BANFIELD: Welcome back to EARLY START. I'm Ashleigh Banfield.

And here's what's happening at half past the hour.

Al Qaeda releasing video of 70-year-old American hostage Warren Weinstein pleading with President Obama to agree to the kidnappers' demands or he'll be killed he says. Weinstein was abducted last August in Pakistan.

And also, Vice President Biden is stirring things up, saying that he is comfortable with same-sex marriage, saying this on "Meet the Press," too. The White House is scrambling to point that that's not necessarily President Obama's position on this issue. He opposes legalizing gay marriage but says that his views are evolving no matter what the vice president says about that.

And also, Facebook is getting some fever-building, shall we say. The social networking finally going public one week from Friday. This morning, the company is kicking off the road show with Facebook's top management team set to meet all of the potential investors out there, and we are talking a lot of money -- Zoraida.

SAMBOLIN: Thank you, Ashleigh.

Two bodies were found this weekend at the residence of a man believed responsible for the disappearance of a mother and her three children. Now, the FBI is asking for your help. They are offering a $50,000 reward for information leading to the arrest of this man, Adam Mayes, who is described armed and dangerous.

Thirty-one-year-old Jo Ann Bain, along with her 14-year-old Adrienne, 12-year-old Alexandra and 8-year-old Kyliyah have been missing since April 27th. According to the AMBER Alert, Mayes recently cut his hair and may have done the same to the children as well.

Officials have yet to identify those two bodies over the weekend at the home where Mayes was reportedly staying.

And joining us now by phone from Memphis, Tennessee, is Aaron T. Ford, special agent in charge of the FBI's Memphis division.

Agent Ford, thank you for joining us this morning. What is very latest on this investigation?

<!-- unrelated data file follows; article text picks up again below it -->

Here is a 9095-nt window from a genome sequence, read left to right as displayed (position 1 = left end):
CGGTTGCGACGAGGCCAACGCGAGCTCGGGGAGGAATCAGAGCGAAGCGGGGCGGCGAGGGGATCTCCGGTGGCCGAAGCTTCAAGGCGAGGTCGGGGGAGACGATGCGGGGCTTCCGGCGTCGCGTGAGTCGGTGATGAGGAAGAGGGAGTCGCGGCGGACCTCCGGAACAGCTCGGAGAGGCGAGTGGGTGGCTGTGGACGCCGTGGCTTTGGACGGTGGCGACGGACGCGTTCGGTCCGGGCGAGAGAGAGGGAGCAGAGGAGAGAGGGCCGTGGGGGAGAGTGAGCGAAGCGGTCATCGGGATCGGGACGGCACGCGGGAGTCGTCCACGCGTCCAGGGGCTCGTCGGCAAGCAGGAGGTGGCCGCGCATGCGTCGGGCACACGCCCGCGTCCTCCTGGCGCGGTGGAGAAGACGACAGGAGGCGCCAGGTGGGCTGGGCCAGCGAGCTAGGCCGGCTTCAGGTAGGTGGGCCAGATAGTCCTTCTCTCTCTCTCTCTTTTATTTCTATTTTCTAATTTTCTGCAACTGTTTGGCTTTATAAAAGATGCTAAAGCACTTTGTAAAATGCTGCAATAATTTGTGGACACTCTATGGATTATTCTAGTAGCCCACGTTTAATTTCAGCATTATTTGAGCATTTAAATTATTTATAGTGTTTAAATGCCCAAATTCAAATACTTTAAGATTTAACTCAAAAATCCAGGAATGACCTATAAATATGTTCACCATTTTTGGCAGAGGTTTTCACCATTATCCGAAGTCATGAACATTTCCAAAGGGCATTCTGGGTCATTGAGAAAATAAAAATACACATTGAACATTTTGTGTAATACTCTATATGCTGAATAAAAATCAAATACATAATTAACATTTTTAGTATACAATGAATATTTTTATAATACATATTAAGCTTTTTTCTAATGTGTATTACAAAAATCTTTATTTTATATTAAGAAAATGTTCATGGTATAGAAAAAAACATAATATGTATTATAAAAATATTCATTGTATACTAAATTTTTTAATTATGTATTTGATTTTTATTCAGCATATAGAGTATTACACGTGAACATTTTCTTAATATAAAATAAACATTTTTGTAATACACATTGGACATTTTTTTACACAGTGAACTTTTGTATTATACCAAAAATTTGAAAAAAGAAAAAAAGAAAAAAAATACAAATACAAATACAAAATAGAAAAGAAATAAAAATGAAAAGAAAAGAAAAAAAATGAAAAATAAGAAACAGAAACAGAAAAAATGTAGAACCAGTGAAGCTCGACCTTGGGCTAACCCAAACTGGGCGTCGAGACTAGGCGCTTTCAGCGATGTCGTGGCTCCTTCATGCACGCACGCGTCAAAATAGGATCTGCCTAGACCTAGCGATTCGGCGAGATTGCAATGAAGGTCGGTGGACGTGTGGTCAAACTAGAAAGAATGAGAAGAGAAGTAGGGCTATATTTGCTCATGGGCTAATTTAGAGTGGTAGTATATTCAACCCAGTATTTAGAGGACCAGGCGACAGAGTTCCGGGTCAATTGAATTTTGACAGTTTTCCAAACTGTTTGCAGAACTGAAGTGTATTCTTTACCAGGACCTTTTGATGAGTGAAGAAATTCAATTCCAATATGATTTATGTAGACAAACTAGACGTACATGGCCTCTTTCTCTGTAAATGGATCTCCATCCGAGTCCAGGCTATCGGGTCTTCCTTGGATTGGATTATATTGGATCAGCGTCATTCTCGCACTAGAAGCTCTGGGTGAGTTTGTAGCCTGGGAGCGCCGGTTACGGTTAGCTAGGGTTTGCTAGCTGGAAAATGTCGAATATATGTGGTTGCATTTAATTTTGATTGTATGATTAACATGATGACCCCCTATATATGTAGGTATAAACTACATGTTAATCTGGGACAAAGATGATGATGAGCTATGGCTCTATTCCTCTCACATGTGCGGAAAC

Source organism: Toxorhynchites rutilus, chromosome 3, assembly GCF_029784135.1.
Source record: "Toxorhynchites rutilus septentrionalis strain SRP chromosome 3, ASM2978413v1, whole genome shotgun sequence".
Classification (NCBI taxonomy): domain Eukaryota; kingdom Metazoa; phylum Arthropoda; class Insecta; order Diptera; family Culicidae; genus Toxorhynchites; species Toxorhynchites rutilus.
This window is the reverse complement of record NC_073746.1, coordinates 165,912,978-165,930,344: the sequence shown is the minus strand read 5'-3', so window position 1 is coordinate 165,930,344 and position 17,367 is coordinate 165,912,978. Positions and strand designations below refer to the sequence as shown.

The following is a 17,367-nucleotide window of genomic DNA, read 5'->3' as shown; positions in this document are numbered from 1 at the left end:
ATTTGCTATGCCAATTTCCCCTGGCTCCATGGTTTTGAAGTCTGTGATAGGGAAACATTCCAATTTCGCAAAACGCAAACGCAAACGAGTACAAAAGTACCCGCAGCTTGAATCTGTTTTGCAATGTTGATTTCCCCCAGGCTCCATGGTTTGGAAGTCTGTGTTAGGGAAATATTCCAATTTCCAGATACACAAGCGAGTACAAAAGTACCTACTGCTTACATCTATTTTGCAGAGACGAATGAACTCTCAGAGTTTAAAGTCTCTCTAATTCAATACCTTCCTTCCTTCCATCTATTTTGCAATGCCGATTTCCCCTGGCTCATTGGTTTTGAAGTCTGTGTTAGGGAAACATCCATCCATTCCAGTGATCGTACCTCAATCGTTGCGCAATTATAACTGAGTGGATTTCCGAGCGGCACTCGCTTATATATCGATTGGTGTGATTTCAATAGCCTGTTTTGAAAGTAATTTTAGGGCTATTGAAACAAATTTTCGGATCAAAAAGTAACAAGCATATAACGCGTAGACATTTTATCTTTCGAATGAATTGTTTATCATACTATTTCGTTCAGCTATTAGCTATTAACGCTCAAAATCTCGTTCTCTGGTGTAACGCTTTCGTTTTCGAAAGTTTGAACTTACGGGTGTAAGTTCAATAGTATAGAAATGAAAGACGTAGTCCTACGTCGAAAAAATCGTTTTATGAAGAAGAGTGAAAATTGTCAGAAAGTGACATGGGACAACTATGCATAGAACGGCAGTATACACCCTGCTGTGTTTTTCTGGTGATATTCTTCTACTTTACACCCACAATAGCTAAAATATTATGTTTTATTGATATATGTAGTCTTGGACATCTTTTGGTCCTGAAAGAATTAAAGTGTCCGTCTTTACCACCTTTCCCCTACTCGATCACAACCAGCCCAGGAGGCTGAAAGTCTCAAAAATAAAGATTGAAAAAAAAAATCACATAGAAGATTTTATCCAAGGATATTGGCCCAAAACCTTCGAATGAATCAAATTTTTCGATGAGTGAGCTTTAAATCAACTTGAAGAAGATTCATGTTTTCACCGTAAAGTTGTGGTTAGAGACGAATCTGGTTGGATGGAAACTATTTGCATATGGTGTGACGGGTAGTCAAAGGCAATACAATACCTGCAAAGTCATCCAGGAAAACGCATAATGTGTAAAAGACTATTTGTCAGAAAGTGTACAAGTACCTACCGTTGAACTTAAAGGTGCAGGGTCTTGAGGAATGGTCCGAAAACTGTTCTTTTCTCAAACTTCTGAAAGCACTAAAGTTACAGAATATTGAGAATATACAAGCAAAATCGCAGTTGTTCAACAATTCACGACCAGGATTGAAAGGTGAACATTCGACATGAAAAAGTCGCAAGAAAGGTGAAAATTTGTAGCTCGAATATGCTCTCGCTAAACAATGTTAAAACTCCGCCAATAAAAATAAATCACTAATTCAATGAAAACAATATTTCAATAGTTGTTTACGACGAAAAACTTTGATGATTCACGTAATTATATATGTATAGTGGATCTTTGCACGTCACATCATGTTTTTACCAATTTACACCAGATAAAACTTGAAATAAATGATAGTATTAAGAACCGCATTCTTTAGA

AARON T. FORD, FBI SPECIAL AGENT (via telephone): The search is still ongoing. Unfortunately, we don't have any new information at this time, but we have been working day and night with our other federal and state and local law enforcement partners in the search for the victims in this matter and also Adam Mayes.

SAMBOLIN: Now, we know that the two bodies were found in a Mississippi house late Friday, is that Mayes house? And has there any progress in identifying the bodies?

FORD: That is a residence that he was known to reside at. As far as the bodies, we are awaiting for confirmation on that, on the bodies from the medical examiner hopefully some time today.

SAMBOLIN: Has the father been unable to do that?

FORD: Well, yes. At this time, the bodies were removed from Mississippi and brought back to Memphis, so the father has not been able to identify the bodies at this time.

SAMBOLIN: Agent Ford, what led you to search that house?

FORD: We searched that house based on information that we gathered during the investigation. Mayes, as I said earlier, lived from time to time in Mississippi, and so we had good information that led us to that area.

SAMBOLIN: And was there anything specifically that led you there that you can tell us?

FORD: No, not at this time. Just know that we are working with the local law enforcement partners there, and with this whole group effort that we are undertaking with this investigation, it leads to a lot of information that is coming.

I want to continue to encourage the public to call into the tip line. And you know, as in many cases like this, a lot of the tips are not really relevant, but all we need is one good relevant tip to leads us to the finding the victims in this matter.

SAMBOLIN: Well, I want to play something for you. Mayes' landlord, Mary Patterson, spoke to our Memphis affiliate, and said Mayes often had the Bain girls over to his home, and actually believed that one of the daughters was his. So, we could listen to this, and then maybe you can explain it to me.


MARY PATTERSON, ADAM MAYES LANDLORD: He thought one was, but that is all they said, that he thought that one was, but as far as actually knowing for sure he did.


SAMBOLIN: Agent Ford, do you know anything about that and the relationship that he had with her?

FORD: No. I don't have any information on that, but what I can say about Adam Mayes and his relationship of the family is that he was in a position of trust with the family. He was considered a family friend. So that information that you just played doesn't surprise me at all.

SAMBOLIN: So does it surprise you -- that there are some people who think that maybe she went against her will. Was there something that was happening, some tension or anything that you can tell us between the two families?

FORD: We don't have any information that there was tension between the two families but what I can tell you is Adam Mayes is charged with kidnapping, so we don't take the position that she went willingly with him.